The names, social security numbers and drivers licenses of over 100,000 students and faculty of six Florida colleges were available online for five days earlier this summer. Affected people are still be notified by letter and warned to put fraud alerts on their credit, though there is no evidence yet that any of the information has been misused.
A software upgrade was responsible, according to the Florida state agency that caught the error, the College Center for Library Automation in Tallahassee. Tallahassee's Leon County Sheriff's Office is investigating.
Sun-Sentinel newspaper.The breach, which took place from May 29 through June 2, was not even noticed until 20 days later, when a student reported seeing personal information result from a Google search, according to the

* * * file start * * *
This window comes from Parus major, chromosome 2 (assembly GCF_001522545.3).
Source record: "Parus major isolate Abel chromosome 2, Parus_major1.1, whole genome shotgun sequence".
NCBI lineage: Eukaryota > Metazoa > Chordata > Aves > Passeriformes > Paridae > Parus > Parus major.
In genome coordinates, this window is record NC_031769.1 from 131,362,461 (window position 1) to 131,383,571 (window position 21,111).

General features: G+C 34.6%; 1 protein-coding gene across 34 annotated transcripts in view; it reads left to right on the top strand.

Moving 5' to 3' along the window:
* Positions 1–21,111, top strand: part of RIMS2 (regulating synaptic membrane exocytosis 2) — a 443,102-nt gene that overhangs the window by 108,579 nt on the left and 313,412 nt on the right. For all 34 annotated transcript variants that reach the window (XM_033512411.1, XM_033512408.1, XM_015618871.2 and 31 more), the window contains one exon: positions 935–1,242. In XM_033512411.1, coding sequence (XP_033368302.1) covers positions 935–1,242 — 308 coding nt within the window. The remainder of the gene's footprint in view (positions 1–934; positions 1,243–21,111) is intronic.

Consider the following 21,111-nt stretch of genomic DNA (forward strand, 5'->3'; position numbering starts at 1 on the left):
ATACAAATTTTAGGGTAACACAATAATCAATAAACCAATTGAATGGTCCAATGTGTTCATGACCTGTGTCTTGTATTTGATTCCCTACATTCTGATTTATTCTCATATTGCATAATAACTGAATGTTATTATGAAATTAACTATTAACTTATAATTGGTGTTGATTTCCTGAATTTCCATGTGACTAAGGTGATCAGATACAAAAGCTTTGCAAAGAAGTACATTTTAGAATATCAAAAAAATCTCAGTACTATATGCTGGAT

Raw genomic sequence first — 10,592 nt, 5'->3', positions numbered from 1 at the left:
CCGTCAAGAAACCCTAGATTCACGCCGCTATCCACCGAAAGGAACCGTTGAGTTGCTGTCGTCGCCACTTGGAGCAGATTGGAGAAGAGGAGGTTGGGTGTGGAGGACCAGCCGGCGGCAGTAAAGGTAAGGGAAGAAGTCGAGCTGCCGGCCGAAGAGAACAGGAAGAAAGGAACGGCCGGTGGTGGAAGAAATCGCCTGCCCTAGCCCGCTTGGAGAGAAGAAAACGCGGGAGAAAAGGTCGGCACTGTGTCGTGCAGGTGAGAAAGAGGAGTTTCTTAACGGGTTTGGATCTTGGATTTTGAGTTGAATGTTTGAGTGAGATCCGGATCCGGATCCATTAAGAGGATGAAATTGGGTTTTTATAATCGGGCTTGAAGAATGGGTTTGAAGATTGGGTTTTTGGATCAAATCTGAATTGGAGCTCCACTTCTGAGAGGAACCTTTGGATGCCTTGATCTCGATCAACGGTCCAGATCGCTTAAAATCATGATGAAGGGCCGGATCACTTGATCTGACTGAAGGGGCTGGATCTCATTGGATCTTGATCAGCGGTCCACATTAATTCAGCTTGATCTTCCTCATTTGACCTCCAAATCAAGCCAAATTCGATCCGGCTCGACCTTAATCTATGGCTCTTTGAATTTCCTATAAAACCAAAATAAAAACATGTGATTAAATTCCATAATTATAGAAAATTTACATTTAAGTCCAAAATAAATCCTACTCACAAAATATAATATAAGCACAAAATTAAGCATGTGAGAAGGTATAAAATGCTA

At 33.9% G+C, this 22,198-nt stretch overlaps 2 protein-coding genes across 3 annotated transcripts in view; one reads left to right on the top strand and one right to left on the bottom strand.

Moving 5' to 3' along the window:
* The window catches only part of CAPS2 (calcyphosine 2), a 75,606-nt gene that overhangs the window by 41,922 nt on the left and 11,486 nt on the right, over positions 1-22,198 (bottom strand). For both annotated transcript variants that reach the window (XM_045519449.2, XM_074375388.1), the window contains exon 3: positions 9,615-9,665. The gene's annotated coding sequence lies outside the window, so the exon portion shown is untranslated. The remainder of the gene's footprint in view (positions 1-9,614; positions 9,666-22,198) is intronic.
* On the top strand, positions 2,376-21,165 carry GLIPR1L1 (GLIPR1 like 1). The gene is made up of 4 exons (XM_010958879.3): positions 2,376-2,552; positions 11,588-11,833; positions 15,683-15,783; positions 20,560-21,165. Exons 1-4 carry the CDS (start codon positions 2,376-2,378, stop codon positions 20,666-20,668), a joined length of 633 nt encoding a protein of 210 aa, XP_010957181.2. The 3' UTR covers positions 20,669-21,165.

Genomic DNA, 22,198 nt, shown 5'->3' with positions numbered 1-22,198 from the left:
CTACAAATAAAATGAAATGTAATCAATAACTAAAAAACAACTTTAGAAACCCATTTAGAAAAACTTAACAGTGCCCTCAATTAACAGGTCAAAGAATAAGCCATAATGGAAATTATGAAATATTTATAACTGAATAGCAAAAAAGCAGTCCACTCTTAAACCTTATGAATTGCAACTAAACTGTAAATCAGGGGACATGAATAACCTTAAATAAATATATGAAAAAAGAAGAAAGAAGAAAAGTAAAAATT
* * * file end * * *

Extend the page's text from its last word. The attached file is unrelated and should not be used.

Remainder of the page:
Jon Brody, Vice-President of TriCipher, an identity and access management company, argues for the addition of security layers to obviate the problems that result from this sort of breach.
"Data in most organizations, especially large and regulated ones like school systems, is protected by layers of technology and process. When a break in these occur, so does a breach. Students, administrators, and faculty should be concerned if systems they use require only a password for protection. When you add an additional factor to a password like an encrypted code stored on the users' computer (that can't be shared) or a one-time code generated by software on a smart phone - you eliminate a great deal of exposure that comes from passwords."
If any of our readers are involved in organizational privacy or defining privacy elements of IT, especially in education, we'd love to hear from you in the comments. What does your outfit do to make certain things like this don't happen to your users?